Are you in control of staff training and assessment?
This article first appeared in On Course - Issue 26
David Golding, the GTC's Education Director, reminds Course Managers and Head Greenkeepers that their role as work-based trainers and assessors is a 12-month position and not just seasonal...
It's now some 13 years since "we" the GTC embarked on promoting formal skills and focused qualifications to employers and greenkeepers.
Since their introduction Vocational Qualifications have truly become recognised internationally.
A system supposedly driven by industry for industry has not been without its difficulties and critics, however there is no doubt that the opportunities for employers to develop staff and for greenkeepers to take up formal qualifications for the job they carry out day by day has never been better.
National Standards developed by the industry are at three levels; craft, supervisory and management are now better known as National/Scottish Vocational Qualifications at Levels 2, 3 and 4 respectively.
As a quick refresher, to most readers these standards are regularly reviewed and both employers and greenkeepers are involved. Widespread consultation occurs before accreditation by the Government Approved Bodies.
As these qualifications have national accreditation they are offered through centres, often Further Education colleges in the land-based sector, and attract funding support through various schemes including a Sports Turf route apprenticeship framework.
So if "we" as a specialist sector have a major input to the National Standards and we have approved centres offering qualifications, how can we improve a system that still seems to leave work-based training open to criticism?
A major part of my job is to work with the Awarding Bodies like the Scottish Qualifications Authority and City & Guilds/NPTC and then the centres who offer N/SVQ's in Sports Turf.
The GTC continues to promote assessor training to Course Managers/Head Greenkeepers and in some cases Deputies as it's without doubt they who are best placed and qualified to train, motivate AND assess the trainees registered on a work-based qualification.
Why is it that many Centre staff contact me stating that on-the-job assessors are not seeing it as their role to assess staff or only look to assess when their workload eases.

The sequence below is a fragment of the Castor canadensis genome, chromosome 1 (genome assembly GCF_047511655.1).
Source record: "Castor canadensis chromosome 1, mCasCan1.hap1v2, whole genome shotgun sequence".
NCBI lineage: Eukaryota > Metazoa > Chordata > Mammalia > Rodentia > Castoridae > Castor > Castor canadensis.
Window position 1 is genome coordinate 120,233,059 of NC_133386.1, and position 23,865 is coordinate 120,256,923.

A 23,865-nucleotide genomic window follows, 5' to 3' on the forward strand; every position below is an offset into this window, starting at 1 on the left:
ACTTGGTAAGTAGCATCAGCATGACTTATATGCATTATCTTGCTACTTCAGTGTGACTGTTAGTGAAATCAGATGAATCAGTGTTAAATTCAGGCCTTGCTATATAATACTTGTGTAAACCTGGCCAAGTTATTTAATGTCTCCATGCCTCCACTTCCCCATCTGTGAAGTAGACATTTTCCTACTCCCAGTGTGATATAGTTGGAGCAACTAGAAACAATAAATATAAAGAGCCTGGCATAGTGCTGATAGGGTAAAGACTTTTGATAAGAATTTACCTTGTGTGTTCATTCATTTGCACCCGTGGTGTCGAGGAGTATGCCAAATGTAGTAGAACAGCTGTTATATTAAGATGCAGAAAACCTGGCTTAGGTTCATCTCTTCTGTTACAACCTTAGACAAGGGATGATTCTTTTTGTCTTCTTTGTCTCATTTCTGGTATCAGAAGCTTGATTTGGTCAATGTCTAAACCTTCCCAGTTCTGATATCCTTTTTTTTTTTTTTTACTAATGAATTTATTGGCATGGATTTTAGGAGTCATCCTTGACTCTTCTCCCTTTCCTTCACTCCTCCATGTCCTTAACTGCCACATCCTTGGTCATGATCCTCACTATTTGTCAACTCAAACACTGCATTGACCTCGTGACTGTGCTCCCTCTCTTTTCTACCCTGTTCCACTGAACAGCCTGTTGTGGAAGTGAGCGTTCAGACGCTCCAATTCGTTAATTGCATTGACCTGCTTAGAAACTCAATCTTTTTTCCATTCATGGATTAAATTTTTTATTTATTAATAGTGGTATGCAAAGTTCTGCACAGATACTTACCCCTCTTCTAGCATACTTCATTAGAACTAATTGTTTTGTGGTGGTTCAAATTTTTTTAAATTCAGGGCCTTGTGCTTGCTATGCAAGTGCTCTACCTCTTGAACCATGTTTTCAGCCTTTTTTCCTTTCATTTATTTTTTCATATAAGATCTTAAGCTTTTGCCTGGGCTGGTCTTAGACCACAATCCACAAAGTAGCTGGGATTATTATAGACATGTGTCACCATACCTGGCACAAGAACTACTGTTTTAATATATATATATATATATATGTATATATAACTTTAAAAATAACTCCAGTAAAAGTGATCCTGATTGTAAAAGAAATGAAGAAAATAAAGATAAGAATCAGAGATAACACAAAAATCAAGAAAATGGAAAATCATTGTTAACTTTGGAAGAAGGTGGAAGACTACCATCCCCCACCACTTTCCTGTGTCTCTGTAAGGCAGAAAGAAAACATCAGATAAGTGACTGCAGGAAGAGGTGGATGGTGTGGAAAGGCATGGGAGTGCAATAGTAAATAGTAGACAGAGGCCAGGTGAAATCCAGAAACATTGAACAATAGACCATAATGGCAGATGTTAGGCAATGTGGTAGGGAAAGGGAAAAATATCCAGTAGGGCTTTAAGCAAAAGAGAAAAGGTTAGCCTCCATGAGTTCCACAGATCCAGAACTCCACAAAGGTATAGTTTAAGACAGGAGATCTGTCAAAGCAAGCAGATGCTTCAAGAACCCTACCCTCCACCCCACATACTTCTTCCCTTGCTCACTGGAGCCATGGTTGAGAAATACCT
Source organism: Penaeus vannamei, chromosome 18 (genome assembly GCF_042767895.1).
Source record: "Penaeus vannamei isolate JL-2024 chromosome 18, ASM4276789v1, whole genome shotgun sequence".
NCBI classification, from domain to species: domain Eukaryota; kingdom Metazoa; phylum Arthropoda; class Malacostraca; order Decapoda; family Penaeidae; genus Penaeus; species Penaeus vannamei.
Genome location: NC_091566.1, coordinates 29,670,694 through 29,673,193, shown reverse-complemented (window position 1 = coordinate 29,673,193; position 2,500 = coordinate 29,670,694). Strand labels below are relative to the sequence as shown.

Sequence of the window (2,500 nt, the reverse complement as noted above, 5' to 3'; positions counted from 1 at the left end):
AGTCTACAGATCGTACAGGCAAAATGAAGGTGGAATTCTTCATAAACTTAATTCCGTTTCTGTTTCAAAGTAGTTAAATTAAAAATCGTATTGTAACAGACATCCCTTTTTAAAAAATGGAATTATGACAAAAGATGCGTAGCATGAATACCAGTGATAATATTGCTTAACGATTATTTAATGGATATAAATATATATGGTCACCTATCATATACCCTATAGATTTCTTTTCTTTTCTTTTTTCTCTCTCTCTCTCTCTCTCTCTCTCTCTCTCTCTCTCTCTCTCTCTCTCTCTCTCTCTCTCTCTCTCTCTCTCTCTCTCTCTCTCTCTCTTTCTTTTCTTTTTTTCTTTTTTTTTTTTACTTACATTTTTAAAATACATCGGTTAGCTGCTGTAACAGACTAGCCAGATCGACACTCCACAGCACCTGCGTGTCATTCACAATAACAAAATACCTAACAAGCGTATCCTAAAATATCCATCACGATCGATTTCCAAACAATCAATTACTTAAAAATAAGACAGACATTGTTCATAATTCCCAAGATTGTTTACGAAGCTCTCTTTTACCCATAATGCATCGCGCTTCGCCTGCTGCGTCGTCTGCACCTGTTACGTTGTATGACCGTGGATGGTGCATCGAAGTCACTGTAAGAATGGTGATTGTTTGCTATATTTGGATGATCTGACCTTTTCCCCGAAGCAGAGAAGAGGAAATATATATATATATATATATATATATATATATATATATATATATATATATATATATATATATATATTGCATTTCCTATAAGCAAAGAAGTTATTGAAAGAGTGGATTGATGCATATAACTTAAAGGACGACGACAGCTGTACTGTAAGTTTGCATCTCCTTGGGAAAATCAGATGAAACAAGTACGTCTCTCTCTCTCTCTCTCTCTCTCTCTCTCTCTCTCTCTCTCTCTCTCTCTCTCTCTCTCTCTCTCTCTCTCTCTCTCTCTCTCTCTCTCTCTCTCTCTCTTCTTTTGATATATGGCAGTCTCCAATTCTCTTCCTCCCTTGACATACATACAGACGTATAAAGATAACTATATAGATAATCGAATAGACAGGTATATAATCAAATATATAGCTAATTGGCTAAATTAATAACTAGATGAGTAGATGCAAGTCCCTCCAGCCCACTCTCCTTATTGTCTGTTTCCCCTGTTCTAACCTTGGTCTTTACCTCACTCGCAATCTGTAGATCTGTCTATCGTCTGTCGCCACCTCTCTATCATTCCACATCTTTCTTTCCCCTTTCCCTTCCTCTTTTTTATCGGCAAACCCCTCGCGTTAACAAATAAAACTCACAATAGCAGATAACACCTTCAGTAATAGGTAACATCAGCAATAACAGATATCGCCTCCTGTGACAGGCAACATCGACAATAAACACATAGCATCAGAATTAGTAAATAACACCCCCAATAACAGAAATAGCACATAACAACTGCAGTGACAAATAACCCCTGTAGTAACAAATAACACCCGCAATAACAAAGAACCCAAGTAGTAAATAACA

The assessor may think it's a time consuming task and always involves standing with a clipboard observing the trainee?
This is not the case as the introduction of vocational qualifications to the sector was a massive change in policy from the pass/fail examinations. We must still accept our responsibilities to ensure the system works in accordance with both the National Standards for Sports Turf AND Assessing.
I often hear that centres are using their own assessors, bypassing the A1-D32/33 qualified assessors and this is not best use of resources by the centre or indeed in the best interest of the learner.
An excellent example of how and when the system worked well is the BIGGA-TORO Student of the Year. This is due to the feedback I receive annually, that when a student has received support from his/her boss on the job they have progressed at a greater pace than those who have had to rely totally on the provider/centre staff to support them.
The culture of on-the-job training is not new to greenkeeping but the training and assessment planning between the centre, the learner and the assessor at the golf course still needs to be explained and agreed at induction. In other words who is doing what?
The training aspects are best delivered at the golf course, the knowledge can be through part-time release to a centre or again can be gained on-the-job by using the nationally agreed learning materials or even on-line, leaving just the assessment.
If you achieved the old D32/33 assessor award you don't have to gain the new A1 qualification. All your chosen centre would need to do through the Internal Verifier is to ensure you are up-to-date with the assessor standards and centre documentation, so don't worry if you have not assessed a candidate for some time!
I'm assured by centres that whilst they have their own assessors they rely heavily on Course Managers and Head Greenkeepers to actively be part of the assessment process, however, please play your part to improve the system and if you are not yet an assessor and you have staff registered on a N/SVQ we can train you.
Golf club employers who have a qualified assessor on site have the added advantage of not requiring to release trainee greenkeepers for days of assessment away from work.
In summary: Course Managers and Head Greenkeepers train and assess every day of their working lives and staff development benefits everybody so let us continue to develop on the job assessment by making sure it's a naturally occurring activity all the year round.